The former Refuge Recovery Board of Directors voted initially to refrain from taking action without any evidence of wrongdoing. However, the Executive Committee of the former board changed its mind and took action to convince Noah to take a leave of absence, without a board vote in favor of this, creating further perception of Noah’s guilt among some members of Refuge Recovery. The Chairman and Executive Director at the time both stated that they did not believe the accusations against Noah, but that it did not matter whether he was innocent or guilty, because in any case, the “optics” were bad.
The Executive Committee of the former RR Board waged a campaign against Noah, including removal of board members who disagreed with the committee’s actions, using RR official social media to spread false information about Noah (including a post on the RR Facebook page by the then-Chairman of RR, linking to a scandalous article from a notorious tabloid site), and censoring RR’s social media to delete and prohibit any comments or posts favorable to Noah. All of this had the plainly apparent goal of forcing Noah out of RR and pressuring him to turn over the legal rights to the Refuge Recovery book, name and logo to a board of directors not committed to the original vision and principles of Refuge Recovery.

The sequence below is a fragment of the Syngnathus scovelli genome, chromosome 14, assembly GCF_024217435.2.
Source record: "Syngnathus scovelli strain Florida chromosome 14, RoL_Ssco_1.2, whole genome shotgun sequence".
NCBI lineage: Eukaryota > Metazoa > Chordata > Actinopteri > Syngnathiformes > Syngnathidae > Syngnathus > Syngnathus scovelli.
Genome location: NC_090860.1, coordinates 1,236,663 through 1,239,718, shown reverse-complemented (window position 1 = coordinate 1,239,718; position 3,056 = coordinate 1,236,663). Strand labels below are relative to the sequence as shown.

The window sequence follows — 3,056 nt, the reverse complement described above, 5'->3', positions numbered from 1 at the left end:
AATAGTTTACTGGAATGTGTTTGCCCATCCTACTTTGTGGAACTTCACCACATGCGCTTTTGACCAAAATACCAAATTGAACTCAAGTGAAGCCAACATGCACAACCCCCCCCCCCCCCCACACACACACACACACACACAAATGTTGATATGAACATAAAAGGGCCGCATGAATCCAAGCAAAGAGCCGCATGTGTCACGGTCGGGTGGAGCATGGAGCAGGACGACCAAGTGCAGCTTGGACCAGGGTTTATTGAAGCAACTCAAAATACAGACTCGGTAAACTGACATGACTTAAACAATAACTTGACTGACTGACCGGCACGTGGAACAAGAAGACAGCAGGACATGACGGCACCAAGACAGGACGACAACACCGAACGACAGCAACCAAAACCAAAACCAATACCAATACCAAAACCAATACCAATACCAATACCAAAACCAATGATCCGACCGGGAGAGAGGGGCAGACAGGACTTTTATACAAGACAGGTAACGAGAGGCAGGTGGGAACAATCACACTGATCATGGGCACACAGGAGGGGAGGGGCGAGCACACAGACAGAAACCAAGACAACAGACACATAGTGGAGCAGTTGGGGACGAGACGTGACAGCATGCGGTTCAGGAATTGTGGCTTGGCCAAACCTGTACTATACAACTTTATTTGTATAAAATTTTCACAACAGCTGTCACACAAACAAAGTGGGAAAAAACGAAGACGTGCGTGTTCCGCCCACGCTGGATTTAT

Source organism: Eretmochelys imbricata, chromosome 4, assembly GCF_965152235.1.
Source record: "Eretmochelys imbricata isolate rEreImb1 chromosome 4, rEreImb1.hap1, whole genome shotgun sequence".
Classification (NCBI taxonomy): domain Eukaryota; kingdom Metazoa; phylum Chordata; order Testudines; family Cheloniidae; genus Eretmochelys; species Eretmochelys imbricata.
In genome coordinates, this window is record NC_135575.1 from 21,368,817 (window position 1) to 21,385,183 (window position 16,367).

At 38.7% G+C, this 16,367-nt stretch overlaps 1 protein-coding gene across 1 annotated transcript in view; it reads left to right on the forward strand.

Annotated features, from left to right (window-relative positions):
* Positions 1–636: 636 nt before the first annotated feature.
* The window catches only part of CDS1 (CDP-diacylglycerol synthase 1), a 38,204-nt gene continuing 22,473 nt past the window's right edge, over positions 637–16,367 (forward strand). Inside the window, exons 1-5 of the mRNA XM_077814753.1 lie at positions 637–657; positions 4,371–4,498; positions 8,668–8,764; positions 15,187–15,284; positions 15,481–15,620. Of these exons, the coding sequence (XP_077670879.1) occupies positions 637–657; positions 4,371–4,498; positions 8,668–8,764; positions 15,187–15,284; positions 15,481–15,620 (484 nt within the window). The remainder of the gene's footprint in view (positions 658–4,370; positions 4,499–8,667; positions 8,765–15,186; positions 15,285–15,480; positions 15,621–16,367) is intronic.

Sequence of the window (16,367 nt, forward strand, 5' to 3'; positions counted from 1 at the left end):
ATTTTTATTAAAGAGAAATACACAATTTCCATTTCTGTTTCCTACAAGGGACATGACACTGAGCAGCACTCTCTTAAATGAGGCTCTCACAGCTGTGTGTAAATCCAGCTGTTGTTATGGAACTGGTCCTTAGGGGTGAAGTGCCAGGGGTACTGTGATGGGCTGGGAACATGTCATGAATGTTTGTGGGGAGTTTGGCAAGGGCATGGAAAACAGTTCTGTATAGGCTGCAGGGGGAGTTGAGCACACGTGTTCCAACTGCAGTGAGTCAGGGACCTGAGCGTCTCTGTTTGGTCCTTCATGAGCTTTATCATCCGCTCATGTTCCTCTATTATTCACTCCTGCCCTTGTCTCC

In January 2019, this campaign culminated in a lawsuit brought against the Refuge Recovery founder by the then-current board, after the board refused to engage in mediation that Noah had proposed to take place the following month. As part of their decision to choose litigation, the former board incurred legal fees of at least $80,000. They used donations from the RR membership, who never were consulted about the lawsuit, and who had no idea that their donations to the sangha would be used to sue the founder of RR and the author of the RR book. The statements and accusations made against Noah by the former board were proven false in the litigation.